View Description Hide DescriptionThe small‐angle x‐ray scattering of n‐decane and β,β′‐dichloroethyl ether has been investigated at the critical‐solution concentration over a range of temperatures near the phase‐separation temperature in the one‐phase region. Composite light‐ and x‐ray scattering curves were constructed. The angular distribution of the scattering was analysed in terms of the Debye theory of critical opalescence. Deviations from the straight‐line behavior in plots of reciprocal scattered intensity versus (s/λ)^{2}(s=2 sin½θ, and λ is the wavelength in the medium) were observed.

Atomic‐Beam Scattering Studies on the Li–Hg System: Quantum Effects and Velocity Dependence of the Cross Sections
View Description Hide DescriptionMeasurements of the velocity dependence of the angular intensity distribution of ^{6}Li and ^{7}Li beamsscattered by a crossed Hgbeam are reported. The Li beams were velocity selected, the HgbeamMaxwellian. Angular intensity distributions were measured at various relative velocities (v_{r} ) from 700–1200 m/sec, relative total cross sections (q) from v_{r} =300 to 1350 m/sec. The differential cross sections show expected quantum interferences. Scattering patterns for ^{6}Li— and ^{7}Li–Hg are found to be identical at the same de Broglie wavelength. The over‐all angular dependence of the scattering at low angles follows the θ^{−7/3} relationship characteristic of an r ^{−6} long‐range potential. Extrema in the total cross sections q(v_{r} ) were also observed. The experimental data were analyzed in terms of a Lennard‐Jones (12, 6) potential, but it was not possible to determine a unique set of potential parameters. Comparison of observed and calculated results has yielded three nearly equivalent sets of σ, ε lying within the ranges 2.5≤σ≤3.5 Å, 480°≤ε/k≤1000°K.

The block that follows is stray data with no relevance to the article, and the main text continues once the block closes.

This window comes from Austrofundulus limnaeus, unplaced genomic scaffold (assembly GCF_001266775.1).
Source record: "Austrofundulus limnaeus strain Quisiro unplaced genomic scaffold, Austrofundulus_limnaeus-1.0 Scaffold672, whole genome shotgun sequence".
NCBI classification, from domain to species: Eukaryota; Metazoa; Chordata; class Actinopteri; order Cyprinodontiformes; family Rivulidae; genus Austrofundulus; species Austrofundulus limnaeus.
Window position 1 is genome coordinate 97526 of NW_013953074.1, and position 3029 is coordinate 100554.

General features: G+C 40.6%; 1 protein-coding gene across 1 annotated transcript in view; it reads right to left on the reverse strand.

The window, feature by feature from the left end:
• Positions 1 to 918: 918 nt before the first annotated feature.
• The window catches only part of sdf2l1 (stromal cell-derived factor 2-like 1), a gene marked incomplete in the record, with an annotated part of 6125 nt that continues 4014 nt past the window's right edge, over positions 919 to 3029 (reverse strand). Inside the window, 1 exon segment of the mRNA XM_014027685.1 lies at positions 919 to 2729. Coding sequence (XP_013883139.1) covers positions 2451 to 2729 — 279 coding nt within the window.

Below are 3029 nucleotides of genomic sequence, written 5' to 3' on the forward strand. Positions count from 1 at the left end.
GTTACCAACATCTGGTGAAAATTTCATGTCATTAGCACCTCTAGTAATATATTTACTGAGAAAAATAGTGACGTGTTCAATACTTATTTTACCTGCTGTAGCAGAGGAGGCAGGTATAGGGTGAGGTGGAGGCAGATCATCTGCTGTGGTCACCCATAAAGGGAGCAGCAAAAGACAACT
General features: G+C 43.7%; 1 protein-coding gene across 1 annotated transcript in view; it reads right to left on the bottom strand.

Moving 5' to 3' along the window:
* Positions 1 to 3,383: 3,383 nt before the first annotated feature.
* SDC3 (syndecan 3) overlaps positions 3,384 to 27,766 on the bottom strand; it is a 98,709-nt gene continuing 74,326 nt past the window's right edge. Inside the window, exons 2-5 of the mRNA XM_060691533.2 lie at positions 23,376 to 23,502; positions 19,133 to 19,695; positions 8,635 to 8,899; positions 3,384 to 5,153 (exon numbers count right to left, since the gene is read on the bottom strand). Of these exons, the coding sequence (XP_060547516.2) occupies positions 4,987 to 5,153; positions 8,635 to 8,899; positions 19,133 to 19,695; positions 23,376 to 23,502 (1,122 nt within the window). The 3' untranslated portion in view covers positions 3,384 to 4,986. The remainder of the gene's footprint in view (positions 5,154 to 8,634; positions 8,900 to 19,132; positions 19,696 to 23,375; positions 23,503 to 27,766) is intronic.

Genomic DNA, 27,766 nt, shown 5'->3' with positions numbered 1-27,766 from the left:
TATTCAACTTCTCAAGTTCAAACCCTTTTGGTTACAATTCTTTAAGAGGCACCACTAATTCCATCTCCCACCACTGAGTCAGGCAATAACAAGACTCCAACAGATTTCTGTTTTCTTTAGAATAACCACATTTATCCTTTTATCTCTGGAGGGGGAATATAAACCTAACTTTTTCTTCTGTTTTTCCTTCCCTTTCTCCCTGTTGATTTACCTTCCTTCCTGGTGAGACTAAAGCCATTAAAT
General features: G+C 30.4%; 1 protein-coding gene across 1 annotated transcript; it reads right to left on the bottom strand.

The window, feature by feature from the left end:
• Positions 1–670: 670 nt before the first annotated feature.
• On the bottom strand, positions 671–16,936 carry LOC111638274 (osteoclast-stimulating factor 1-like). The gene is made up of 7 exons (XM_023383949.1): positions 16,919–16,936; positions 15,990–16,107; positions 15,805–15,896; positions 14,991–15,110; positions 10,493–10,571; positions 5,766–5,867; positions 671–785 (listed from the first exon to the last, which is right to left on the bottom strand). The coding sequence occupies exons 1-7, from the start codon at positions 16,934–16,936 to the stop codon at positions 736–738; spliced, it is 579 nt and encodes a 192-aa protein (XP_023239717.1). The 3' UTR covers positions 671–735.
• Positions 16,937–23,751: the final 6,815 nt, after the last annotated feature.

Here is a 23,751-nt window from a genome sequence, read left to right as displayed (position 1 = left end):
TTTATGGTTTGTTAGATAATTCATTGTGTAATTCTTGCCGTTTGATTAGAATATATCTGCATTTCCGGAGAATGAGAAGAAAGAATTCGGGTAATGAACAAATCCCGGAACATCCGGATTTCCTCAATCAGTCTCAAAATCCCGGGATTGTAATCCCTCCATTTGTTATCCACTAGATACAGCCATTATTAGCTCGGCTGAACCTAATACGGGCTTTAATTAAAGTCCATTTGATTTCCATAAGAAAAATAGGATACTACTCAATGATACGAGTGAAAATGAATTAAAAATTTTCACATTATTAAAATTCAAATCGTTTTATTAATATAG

On the Effect of the Ground‐State Dipole Moment on Optical Transition Probability